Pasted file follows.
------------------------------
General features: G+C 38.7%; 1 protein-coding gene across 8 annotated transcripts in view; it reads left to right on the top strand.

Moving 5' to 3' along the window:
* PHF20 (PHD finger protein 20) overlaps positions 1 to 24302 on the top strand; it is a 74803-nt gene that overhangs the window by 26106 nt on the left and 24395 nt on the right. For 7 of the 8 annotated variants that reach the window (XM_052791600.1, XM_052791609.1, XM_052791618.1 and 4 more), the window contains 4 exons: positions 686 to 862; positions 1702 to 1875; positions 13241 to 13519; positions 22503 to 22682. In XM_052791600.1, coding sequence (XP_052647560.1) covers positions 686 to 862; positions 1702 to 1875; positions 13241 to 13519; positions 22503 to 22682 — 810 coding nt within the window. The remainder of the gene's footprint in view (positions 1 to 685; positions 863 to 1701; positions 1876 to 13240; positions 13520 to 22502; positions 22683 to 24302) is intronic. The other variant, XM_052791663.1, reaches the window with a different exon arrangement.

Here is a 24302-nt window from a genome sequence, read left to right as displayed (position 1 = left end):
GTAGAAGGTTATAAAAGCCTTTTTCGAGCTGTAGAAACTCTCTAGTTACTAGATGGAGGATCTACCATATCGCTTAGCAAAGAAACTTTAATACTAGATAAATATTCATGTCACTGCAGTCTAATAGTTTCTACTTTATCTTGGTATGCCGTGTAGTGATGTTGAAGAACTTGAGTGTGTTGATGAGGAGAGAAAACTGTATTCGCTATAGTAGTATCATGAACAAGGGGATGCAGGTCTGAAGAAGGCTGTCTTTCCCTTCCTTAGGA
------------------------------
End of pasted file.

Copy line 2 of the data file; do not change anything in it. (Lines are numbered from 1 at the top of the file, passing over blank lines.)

Moving 5' to 3' along the window: